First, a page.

Loving Ourselves Overcomes Low Self-Esteem

In last week’s #Thursday Thoughts blog post we started a mini-series that considers how childhood experiences affect our adult lives and influence our parenting. (You can read it here if you missed it.) Owen Connolly has some great insights to share on this, so we have broken up the various interlinked issues into a number of posts. In today’s post we look at how the self-love discussed last week, is negatively affected by low self-esteem. Owen shows how self-esteem is affected by the intimacy needs of childhood, and explains how important it is that we examine what we believe about ourselves. This then can be applied to how we meet the intimacy needs of our children, in order to help them have good self-esteem and positive self-love.


Many of us find it hard to love ourselves because we suffer from low self-esteem. hide-your-real-self Low self-esteem is usually the result of an individual not having their resources applauded. For example, if you happen to be a sensitive-cautious child and your parents look at that as being a huge disadvantage to you and they promote it as a disadvantage – saying “you shouldn’t be shy,” etc. – then what kind of message are you getting? You’re getting the message that you’re not what they want, and if you get that message into your head, you’ll often try to be what you think they want and that leads you to behave in a way that’s copying somebody else. And the more and more you become an actor rather than yourself, the more and more you’ll see yourself as lying to yourself and to the world. You’ll feel you’re not being true to yourself and that the platform you’re starting with is a lie. You’ll begin questioning yourself, and your insecurity will start to be evident. Suddenly one day that whole persona that you designed for yourself will collapse. As a person, you either understand that you are the “I am” or you understand “I need to be somebody else.” If you can accept that you are the “I am” then you have a much less difficult time than someone who is always striving to be somebody that they’re not. In order to accept and love ourselves as we really are, we need to unclutter what we believe about ourselves by removing the lies which have been our truths since childhood. But before we are able to do that, we must first understand the intimacy needs of each child, because it was the denial of those intimacy needs in our own childhood that led us to believe those lies in the first place.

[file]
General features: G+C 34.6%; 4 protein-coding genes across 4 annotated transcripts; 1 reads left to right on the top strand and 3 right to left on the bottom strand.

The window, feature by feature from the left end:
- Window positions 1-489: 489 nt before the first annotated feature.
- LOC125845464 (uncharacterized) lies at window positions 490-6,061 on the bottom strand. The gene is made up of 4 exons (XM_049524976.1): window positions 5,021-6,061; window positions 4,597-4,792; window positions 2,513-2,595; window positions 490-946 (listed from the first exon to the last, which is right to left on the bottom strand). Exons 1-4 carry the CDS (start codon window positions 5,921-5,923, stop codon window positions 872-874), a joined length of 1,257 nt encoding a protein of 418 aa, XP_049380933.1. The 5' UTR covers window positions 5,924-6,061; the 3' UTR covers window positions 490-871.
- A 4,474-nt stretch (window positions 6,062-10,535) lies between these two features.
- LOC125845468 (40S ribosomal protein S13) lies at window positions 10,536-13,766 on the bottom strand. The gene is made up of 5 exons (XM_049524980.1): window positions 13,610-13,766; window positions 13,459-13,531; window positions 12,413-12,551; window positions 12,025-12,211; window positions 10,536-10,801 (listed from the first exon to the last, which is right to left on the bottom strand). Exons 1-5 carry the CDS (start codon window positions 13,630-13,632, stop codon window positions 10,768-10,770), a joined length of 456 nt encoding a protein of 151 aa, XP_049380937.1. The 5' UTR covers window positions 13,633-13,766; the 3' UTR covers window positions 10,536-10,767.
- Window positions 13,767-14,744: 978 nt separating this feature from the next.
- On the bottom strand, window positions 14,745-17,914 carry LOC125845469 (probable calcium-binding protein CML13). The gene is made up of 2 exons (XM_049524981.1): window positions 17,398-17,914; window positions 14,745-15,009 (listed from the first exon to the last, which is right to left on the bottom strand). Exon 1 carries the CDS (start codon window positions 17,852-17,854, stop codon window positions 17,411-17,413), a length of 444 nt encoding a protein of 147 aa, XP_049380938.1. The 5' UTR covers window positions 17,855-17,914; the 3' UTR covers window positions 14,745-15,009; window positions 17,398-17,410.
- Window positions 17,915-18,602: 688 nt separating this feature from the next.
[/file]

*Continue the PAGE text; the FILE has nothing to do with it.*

The main intimacy needs of each child work like a domino effect. The four primary intimacy needs have their secondaries, etc. But the primary ones have a foundational effect on how we live our lives. They are almost like the foundations of a house – our house, no matter how lovely, will fall unless it’s built on rock. So it’s a responsibility for a parent to make sure these healthy investments are made in their children. Your children will be demanding them at each stage of their development, and it’s your job to recognise these needs and help to see that they’re met.

According to Owen, there are four main intimacy needs.

  • Acceptance/forgiveness
  • Attention
  • Encouragement
  • Respect

We will look at each of these in turn in successive blog posts. Be sure to join us every Thursday in enjoying Owen’s unique insight.

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